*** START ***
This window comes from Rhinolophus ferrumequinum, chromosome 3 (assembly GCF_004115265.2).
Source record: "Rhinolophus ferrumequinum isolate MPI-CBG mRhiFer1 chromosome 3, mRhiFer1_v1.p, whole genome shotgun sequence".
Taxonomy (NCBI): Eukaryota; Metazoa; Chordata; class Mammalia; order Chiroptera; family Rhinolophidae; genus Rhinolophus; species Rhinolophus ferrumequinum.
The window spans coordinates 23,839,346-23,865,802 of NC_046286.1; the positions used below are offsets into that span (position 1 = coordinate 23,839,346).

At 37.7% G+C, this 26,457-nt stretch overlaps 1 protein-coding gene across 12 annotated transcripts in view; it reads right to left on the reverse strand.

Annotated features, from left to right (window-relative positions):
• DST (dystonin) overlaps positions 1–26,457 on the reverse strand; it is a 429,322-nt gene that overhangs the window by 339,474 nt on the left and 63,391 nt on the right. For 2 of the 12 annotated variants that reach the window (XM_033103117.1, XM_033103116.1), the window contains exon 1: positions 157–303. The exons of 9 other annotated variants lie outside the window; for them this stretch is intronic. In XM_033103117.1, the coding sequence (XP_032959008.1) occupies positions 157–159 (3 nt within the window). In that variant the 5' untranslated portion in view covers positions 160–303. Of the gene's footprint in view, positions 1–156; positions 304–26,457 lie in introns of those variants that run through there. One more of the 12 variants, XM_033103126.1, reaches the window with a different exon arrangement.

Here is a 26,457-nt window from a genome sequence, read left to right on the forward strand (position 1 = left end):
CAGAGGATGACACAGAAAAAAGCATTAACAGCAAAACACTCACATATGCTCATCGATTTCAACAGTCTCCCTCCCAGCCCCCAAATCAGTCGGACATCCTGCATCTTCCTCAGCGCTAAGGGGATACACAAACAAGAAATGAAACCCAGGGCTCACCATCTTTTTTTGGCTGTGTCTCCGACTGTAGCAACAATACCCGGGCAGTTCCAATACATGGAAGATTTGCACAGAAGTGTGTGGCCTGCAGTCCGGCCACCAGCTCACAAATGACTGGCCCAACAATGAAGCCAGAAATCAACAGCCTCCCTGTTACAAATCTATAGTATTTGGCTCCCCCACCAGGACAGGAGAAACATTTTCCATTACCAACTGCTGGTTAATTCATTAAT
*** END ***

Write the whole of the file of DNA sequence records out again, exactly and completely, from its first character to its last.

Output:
This window comes from Rhinolophus ferrumequinum, chromosome 3 (assembly GCF_004115265.2).
Source record: "Rhinolophus ferrumequinum isolate MPI-CBG mRhiFer1 chromosome 3, mRhiFer1_v1.p, whole genome shotgun sequence".
Taxonomy (NCBI): Eukaryota; Metazoa; Chordata; class Mammalia; order Chiroptera; family Rhinolophidae; genus Rhinolophus; species Rhinolophus ferrumequinum.
The window spans coordinates 23,839,346-23,865,802 of NC_046286.1; the positions used below are offsets into that span (position 1 = coordinate 23,839,346).

At 37.7% G+C, this 26,457-nt stretch overlaps 1 protein-coding gene across 12 annotated transcripts in view; it reads right to left on the reverse strand.

Annotated features, from left to right (window-relative positions):
• DST (dystonin) overlaps positions 1–26,457 on the reverse strand; it is a 429,322-nt gene that overhangs the window by 339,474 nt on the left and 63,391 nt on the right. For 2 of the 12 annotated variants that reach the window (XM_033103117.1, XM_033103116.1), the window contains exon 1: positions 157–303. The exons of 9 other annotated variants lie outside the window; for them this stretch is intronic. In XM_033103117.1, the coding sequence (XP_032959008.1) occupies positions 157–159 (3 nt within the window). In that variant the 5' untranslated portion in view covers positions 160–303. Of the gene's footprint in view, positions 1–156; positions 304–26,457 lie in introns of those variants that run through there. One more of the 12 variants, XM_033103126.1, reaches the window with a different exon arrangement.

Here is a 26,457-nt window from a genome sequence, read left to right on the forward strand (position 1 = left end):
CAGAGGATGACACAGAAAAAAGCATTAACAGCAAAACACTCACATATGCTCATCGATTTCAACAGTCTCCCTCCCAGCCCCCAAATCAGTCGGACATCCTGCATCTTCCTCAGCGCTAAGGGGATACACAAACAAGAAATGAAACCCAGGGCTCACCATCTTTTTTTGGCTGTGTCTCCGACTGTAGCAACAATACCCGGGCAGTTCCAATACATGGAAGATTTGCACAGAAGTGTGTGGCCTGCAGTCCGGCCACCAGCTCACAAATGACTGGCCCAACAATGAAGCCAGAAATCAACAGCCTCCCTGTTACAAATCTATAGTATTTGGCTCCCCCACCAGGACAGGAGAAACATTTTCCATTACCAACTGCTGGTTAATTCATTAAT